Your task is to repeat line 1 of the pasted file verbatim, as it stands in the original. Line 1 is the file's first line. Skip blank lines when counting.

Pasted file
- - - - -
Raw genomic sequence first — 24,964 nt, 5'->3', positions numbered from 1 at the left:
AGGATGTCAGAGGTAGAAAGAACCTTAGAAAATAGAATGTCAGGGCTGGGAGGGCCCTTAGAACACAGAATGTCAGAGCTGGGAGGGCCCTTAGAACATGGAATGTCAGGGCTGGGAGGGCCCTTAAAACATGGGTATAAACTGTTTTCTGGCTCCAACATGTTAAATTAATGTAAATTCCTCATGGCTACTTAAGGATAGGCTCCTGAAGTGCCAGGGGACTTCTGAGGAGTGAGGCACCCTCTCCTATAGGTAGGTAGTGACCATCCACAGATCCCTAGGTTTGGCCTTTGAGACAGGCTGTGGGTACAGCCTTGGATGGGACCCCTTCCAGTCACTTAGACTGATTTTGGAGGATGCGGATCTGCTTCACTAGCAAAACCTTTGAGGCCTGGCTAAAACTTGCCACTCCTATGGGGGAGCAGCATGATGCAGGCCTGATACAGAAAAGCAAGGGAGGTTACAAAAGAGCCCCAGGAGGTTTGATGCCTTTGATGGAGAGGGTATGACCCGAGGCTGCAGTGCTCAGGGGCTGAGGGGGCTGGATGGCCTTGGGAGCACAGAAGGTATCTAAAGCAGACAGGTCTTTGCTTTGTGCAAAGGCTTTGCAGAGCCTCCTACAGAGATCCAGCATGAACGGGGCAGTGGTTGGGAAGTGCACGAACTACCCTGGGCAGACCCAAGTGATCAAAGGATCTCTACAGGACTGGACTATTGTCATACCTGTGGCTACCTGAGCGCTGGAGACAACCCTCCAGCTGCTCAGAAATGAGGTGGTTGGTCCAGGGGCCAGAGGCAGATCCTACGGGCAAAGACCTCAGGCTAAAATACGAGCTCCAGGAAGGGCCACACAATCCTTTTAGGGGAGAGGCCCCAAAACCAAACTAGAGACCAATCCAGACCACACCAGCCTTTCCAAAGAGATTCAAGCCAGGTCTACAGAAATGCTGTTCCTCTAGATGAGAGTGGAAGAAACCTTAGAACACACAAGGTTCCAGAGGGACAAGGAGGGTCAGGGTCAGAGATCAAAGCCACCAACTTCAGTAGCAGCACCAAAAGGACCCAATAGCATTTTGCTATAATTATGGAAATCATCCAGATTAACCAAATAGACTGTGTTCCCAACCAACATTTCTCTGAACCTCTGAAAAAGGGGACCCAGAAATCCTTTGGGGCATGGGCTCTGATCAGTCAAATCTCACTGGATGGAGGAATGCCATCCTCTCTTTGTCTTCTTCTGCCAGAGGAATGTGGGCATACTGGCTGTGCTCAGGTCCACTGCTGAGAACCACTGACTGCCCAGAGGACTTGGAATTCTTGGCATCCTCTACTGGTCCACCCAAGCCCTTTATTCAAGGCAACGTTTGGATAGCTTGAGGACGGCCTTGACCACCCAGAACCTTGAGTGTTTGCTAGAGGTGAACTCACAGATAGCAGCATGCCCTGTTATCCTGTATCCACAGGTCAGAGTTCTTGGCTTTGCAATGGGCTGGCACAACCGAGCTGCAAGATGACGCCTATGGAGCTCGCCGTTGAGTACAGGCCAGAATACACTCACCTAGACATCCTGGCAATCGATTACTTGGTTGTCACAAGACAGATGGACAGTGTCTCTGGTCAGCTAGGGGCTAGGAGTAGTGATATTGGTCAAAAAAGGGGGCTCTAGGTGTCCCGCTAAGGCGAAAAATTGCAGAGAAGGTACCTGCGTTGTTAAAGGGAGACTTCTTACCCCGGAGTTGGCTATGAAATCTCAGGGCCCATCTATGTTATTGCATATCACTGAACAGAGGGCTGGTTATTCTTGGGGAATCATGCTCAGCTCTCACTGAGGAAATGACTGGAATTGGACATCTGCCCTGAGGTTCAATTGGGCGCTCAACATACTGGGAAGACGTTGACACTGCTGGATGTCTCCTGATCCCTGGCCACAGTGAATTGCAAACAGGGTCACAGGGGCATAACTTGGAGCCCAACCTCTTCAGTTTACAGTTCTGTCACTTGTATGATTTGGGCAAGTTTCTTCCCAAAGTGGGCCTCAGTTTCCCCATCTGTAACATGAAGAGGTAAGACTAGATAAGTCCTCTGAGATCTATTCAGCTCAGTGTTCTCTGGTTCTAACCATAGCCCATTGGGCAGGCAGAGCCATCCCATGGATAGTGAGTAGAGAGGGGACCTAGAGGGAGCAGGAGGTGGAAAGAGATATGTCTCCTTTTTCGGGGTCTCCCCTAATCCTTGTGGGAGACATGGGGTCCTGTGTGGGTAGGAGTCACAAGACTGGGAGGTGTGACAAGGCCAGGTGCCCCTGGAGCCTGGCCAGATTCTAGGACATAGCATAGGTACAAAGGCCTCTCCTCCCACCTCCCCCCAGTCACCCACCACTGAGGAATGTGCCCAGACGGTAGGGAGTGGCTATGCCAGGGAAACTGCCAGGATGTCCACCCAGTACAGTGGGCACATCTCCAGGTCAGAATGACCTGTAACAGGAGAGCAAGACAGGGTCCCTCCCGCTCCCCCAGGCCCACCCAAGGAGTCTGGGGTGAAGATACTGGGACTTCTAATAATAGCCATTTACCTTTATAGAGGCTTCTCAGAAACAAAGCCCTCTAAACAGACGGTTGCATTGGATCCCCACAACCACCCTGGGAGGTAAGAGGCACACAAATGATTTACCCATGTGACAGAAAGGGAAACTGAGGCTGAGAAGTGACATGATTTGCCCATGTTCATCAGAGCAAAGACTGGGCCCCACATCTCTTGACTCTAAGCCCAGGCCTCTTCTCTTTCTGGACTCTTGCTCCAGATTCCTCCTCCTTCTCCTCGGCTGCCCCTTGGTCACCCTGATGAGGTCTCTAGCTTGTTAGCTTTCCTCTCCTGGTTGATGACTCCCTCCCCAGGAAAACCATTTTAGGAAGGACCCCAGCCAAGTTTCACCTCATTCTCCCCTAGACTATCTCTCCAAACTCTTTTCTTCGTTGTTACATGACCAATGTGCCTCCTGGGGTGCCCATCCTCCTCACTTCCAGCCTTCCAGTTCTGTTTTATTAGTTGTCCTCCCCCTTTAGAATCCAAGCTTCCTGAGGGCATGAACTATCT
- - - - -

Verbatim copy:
Raw genomic sequence first — 24,964 nt, 5'->3', positions numbered from 1 at the left: